There are three study groups for study samples:  Group 1 is for cats affected by FIP; Group 2 is for cats closely related to cats who have been affected by FIP; Group 3 is for cats who come from lines that have no history of FIP.


Group 1 – FIP is indeed difficult to diagnose, currently there is no definitive test though usually confirmation can occur through necropsy.  But if the owner’s veterinarian feels FIP is likely and no necropsy was done, or if there are obvious signs such as the distinctive straw colored fluid that accumulates in the belly in wet FIP, then DNA samples should go in Group 1.  If there is uncertainty, you can still put the samples in group 1 but please be sure to send along with them notes or comments about what made the owner or vet believe it is FIP.  Also, copies of any test results (cbc, pcr, etc.) that can accompany group one samples are very much welcome, as is any history of the progression of the disease that the owner would care to provide. 

Group 2 – in this group researchers are most interested in cats that are closely related to those lost to FIP, within 3 generations.  Those would include parents, littermates or half siblings, offspring, even aunts, uncles and grandparents.  Again, if there is an uncertain diagnosis of the related FIP affected cats, please provide notes to that effect to accompany the samples.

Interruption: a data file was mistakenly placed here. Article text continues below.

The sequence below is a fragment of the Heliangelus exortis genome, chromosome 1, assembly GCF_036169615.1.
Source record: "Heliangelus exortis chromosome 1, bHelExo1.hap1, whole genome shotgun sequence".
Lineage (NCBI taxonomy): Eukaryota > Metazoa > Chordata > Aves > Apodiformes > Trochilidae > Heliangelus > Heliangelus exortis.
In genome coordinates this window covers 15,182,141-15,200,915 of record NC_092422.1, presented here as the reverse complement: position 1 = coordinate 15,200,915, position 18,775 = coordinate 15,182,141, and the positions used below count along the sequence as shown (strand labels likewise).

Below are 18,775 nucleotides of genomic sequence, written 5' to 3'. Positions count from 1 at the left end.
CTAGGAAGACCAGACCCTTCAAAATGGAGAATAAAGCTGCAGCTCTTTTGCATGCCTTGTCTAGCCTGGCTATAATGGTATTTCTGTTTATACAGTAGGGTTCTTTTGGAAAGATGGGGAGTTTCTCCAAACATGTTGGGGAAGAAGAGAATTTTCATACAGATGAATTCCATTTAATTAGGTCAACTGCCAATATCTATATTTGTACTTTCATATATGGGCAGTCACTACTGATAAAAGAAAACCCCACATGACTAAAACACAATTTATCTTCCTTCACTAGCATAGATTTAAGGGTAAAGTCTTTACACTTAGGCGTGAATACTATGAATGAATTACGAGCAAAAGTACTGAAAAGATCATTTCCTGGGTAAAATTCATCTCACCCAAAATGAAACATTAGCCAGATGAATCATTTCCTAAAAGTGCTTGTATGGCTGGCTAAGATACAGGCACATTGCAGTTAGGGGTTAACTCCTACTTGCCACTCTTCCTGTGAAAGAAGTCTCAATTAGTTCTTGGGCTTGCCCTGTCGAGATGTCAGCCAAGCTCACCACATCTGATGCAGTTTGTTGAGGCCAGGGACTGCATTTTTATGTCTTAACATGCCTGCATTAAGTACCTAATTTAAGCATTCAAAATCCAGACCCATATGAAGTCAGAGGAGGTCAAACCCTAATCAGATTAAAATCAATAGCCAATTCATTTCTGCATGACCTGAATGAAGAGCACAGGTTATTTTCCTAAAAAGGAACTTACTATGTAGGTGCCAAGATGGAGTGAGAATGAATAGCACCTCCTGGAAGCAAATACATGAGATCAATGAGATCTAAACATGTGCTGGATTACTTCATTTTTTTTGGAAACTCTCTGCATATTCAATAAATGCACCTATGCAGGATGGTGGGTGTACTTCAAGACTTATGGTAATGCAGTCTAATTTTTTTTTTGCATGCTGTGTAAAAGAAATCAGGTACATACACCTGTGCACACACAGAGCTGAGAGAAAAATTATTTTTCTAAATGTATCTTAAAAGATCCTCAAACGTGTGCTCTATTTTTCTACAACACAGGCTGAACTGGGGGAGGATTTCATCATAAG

Group 3 – there should be NO HISTORY OF FIP FOR AT LEAST THREE GENERATIONS behind these cats.  Researchers want to encourage breeders to talk to each other about occurrences of the disease in breeding lines.  If that is not possible, and in many cases it won’t be, please provide notes that indicate that to the best of the breeders’ knowledge there has been no FIP in those lines for at least three generations.

In summary, it’s always better for the researchers to have samples even with caveats — once the markers are found, then any samples with questions can be tested to determine which category they fall in.  We need as many samples as possible to make this a comprehensive and successful study.  BUT IT IS CRITICALLY IMPORTANT TO BE AS HONEST AND ACCURATE AS POSSIBLE when deciding which group the samples should go in.  Iif there is a question or uncertainty do the best you can and please add accompanying notes.


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